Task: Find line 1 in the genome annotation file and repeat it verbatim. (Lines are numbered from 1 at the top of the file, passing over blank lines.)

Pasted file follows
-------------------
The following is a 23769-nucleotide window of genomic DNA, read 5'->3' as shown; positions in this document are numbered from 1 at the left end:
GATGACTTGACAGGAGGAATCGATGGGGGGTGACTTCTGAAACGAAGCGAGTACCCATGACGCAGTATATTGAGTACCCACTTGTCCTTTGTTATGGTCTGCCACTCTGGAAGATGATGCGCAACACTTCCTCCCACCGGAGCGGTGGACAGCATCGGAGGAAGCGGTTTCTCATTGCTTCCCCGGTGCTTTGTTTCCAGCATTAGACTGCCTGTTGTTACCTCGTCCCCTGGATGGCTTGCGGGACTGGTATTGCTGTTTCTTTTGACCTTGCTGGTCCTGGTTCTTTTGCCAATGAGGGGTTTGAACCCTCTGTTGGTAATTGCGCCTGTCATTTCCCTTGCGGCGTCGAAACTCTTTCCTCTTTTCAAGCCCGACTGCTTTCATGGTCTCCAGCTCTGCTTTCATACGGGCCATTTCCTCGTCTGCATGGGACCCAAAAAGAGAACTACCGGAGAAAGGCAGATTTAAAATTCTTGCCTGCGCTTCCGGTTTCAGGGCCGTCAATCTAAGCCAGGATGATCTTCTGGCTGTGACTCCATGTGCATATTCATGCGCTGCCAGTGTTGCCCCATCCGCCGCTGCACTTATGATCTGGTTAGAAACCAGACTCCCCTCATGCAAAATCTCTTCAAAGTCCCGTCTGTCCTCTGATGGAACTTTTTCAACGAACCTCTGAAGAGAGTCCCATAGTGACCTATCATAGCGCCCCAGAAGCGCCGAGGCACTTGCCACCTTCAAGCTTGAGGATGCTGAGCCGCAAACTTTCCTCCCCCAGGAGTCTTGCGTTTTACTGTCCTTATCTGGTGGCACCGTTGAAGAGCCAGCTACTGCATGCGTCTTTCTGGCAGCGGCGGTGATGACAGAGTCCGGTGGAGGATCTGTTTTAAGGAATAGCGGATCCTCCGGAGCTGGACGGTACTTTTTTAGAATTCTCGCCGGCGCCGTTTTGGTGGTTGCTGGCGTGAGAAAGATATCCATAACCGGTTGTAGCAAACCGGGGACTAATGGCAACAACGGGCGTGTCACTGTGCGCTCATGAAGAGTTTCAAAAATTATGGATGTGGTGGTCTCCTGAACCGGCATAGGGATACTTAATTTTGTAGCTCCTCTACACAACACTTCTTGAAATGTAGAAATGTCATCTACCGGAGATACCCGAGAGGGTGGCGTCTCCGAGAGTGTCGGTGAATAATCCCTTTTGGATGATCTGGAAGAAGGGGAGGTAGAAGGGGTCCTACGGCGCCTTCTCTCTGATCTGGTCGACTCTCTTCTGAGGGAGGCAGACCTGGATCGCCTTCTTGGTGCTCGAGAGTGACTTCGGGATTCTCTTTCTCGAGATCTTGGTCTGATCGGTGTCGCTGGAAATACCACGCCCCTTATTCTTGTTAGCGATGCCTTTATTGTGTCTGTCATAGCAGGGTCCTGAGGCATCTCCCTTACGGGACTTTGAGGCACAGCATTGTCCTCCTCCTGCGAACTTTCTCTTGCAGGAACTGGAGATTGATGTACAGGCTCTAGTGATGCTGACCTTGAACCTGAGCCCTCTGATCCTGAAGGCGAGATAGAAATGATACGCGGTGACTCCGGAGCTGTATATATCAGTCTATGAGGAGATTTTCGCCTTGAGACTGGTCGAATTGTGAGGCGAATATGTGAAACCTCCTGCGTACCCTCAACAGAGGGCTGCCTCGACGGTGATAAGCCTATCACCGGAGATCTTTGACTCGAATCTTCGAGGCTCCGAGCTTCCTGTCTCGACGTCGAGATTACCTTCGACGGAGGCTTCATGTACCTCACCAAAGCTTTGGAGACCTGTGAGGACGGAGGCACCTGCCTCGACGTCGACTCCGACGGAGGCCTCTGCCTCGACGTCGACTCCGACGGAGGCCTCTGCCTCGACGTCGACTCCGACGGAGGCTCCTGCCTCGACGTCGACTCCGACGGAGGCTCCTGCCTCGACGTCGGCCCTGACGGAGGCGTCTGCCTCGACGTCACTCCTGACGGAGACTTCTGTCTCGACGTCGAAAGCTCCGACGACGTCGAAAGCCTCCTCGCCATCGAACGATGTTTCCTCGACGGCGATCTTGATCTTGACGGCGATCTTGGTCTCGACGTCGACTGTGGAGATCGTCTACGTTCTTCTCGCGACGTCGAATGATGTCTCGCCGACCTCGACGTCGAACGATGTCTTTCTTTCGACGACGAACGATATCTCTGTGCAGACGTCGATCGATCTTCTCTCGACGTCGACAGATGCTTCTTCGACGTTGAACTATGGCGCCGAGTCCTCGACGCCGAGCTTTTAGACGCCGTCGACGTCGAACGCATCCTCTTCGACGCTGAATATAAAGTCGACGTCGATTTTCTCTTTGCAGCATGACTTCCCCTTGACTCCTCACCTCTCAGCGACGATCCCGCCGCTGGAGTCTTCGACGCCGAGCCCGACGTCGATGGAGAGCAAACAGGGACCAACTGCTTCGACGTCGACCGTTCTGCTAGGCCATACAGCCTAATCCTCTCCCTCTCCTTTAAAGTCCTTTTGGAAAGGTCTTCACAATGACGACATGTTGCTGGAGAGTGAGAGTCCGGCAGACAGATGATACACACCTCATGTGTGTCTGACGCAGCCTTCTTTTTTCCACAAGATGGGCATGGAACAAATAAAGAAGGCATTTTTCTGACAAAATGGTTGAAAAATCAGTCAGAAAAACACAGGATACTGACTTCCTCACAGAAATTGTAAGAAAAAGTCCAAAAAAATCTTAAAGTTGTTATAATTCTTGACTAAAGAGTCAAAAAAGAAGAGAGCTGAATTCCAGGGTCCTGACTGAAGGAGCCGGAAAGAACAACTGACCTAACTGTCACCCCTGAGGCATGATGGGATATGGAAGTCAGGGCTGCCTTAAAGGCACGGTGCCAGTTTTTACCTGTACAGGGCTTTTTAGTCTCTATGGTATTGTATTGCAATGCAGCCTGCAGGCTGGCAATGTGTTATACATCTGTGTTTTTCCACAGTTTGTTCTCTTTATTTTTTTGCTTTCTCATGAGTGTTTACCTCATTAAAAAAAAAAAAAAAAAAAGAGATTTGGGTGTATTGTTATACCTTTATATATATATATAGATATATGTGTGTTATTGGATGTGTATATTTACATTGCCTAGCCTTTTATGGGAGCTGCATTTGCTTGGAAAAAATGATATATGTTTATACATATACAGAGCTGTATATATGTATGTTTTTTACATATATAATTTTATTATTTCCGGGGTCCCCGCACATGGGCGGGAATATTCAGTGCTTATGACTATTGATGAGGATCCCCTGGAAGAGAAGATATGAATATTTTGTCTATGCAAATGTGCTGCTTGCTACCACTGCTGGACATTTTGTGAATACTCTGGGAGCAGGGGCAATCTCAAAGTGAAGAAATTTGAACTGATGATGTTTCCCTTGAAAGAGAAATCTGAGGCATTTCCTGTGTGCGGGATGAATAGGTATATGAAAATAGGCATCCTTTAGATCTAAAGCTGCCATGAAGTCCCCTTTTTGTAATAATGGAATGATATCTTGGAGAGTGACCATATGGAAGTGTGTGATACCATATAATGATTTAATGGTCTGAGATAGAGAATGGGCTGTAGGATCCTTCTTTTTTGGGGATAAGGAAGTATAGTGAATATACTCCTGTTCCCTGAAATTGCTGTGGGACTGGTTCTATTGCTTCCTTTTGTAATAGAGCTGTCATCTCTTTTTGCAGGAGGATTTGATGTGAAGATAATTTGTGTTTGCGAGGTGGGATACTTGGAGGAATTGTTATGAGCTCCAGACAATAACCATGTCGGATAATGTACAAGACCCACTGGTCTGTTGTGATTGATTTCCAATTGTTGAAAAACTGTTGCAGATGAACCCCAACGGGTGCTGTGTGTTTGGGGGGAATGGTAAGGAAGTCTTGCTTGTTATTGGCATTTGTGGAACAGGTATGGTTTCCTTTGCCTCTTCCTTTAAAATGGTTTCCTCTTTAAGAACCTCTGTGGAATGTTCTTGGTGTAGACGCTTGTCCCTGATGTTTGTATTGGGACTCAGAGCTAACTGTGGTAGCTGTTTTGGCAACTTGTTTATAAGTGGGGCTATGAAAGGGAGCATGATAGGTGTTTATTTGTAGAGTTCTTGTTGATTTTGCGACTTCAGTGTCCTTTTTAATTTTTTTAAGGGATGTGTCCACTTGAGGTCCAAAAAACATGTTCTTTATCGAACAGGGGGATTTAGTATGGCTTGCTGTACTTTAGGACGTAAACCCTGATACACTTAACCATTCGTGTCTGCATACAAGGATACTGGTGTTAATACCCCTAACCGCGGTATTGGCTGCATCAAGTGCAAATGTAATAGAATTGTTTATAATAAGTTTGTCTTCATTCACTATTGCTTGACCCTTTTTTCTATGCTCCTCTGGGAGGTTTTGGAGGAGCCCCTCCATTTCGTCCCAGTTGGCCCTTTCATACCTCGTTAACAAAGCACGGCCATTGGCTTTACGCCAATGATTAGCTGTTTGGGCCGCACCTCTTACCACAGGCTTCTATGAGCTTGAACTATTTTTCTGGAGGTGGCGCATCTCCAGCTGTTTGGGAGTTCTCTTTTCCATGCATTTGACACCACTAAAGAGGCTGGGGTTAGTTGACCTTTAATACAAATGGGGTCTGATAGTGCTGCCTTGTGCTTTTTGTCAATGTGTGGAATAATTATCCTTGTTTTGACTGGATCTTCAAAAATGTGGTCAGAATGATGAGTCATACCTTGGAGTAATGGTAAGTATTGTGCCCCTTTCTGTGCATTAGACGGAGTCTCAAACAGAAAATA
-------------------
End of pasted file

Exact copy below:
The following is a 23769-nucleotide window of genomic DNA, read 5'->3' as shown; positions in this document are numbered from 1 at the left end: